It was Count Luigi Tadini’s (Verona 1745-Lovere1829) decision to construct a building on the shores of the lake to exhibit his art collections, put together between the end of the 18th Century and beginning of the 19th Century, and to create a foundation that included schools of music and drawing still active. Visiting Tadini Academy Gallery enables the public to experience a 19th Century collection, in a constant mix between art and life.
This building was constructed next to an old aristocratic home looking onto today’s Garibaldi square, along the new road that linked Bergamo and Lovere. The project was made by Sebastiano Salimbeni, who was Tadini's nephew and an amateur architect. Works started in 1820 with the construction of the chapel, followed by the building and were completed by 1826. The Gallery opened to the public the following year. The ceilings and walls were adorned by the theatre set designer Luigi Dell’Era who was entrusted to create a setting worthy of the collection. The decorations, which are different in each room, mostly draw on the neoclassical repertoires bought by Earl Tadini as models for the students of the drawing school.
The Gallery opened to the public in 1828.
Visits start from the Chapel in the centre of the garden, built to house the Stele Tadini, one of the last works by Antonio Canova, sculpted between 1819 and 1821 to honour the memory of Faustino, the count’s son who died prematurely in 1799. The sculptor and young count Tadini met in Rome in 1795. Tadini celebrated the sculptor’s works in a volume published in 1796 and Canova gifted him, as a sign of his gratitude, the Religione (Allegory of religion) a terracotta sketch, intended for the monument dedicated to Clemente XIII, still in the Gallery today. Years later, Faustino’s passing was remembered with a solemn marble sculpture, the Stele, transforming the tragic episode into a delicate elegy.
The art collection is displayed on the main floor of the building. Following the spectacular Arms and Armor Gallery, the Chamber of Antiquities houses the count’s archaeological collection acquired in Naples during the last decade of the 18th Century. Rooms XXI and XXII are devoted to a precious porcelain collection from the East (Chinese and Japanese) and West (Meissen, Naples, Venice, Paris and Sèvres). The Library, with over 4600 volumes, showing the varied interests of a nobleman in the 17th Century and a panoramic balcony overlooking the lake complete the tour.
The large Hall, in the centre of the museum, designed for concerts and plays, has hosted a prestigious musical season with performers from throughout Europe since 1927.
The rooms that follow are devoted to paintings. Luigi Tadini acquired paintings from Crema during the period of suppression of ecclesiastical institutions so that the Tadini Museum would in some way document the city’s history. Thus the collection contains altarpieces by Paris Bordon (Manfron altarpiece), Vincenzo Civerchio and Aurelio Gatti. The count became interested in Venetian paintings around 1810, acquiring masterpieces such as the 14th Century Madonna and Child by Jacobello di Bonomo, the Madonna and Child by Iacopo Bellini, the Madonna and Child and Saints by Palma il Giovane and the Dead Christ by Piero della Vecchia. These are joined by 15th and 16th Century paintings from the school of Verona such as the Madonna and Child by Francesco Benaglio, Saints Francis and William by Domenico Brusasorci, the Escape to Egypt by Felice Brusasorci and significant testimonies of 17th Century Lombard culture such as the two paintings by Carlo Francesco Nuvolone.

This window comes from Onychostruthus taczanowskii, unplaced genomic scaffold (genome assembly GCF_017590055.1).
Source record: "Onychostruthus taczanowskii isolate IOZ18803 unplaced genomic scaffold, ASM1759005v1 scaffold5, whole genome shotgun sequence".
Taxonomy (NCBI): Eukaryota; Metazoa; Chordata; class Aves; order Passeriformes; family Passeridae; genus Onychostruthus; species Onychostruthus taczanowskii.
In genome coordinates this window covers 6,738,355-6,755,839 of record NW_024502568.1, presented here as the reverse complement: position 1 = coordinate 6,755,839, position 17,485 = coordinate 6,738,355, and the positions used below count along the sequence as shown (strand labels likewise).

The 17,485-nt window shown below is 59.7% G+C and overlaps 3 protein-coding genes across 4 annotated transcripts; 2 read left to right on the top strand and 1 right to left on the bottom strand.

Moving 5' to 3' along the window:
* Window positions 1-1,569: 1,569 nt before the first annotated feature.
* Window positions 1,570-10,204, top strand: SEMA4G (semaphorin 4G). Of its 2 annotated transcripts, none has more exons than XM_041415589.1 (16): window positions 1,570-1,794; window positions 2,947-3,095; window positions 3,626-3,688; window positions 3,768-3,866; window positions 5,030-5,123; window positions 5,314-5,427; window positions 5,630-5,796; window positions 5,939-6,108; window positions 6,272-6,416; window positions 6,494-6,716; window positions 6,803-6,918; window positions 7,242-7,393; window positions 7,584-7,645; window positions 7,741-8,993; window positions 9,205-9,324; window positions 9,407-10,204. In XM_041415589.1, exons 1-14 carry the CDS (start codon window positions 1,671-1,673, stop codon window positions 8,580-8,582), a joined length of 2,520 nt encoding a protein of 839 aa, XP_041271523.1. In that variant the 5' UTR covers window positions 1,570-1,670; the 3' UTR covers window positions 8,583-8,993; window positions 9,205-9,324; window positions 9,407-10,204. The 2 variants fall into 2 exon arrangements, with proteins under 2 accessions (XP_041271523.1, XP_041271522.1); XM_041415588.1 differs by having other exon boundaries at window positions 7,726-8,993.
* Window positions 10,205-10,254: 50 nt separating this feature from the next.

The second floor houses the 19th Century Museum, resulting from Giovanni Battista Zitti donating his collection of mementos from the period of Italian unification, subsequently enriched by other families from Lovere. The Lovere people’s involvement in the Unification of Italy (three members of the Expedition of the Thousand originated from Lovere) and close link between social and cultural events makes the works on display a significant document of the history of the territory. The selection of 19th Century portraits and the three masterpieces donated by Francesco Hayez to his grandchildren Enrico and Carlotta Martinolli Banzolini are of particular importance, including the extraordinary Ecce Homo, one of the artist’s last works.
A collection of modern and contemporary art completes the tour, including works documenting Italian and European artistic culture from the post Second World War period up until recent years.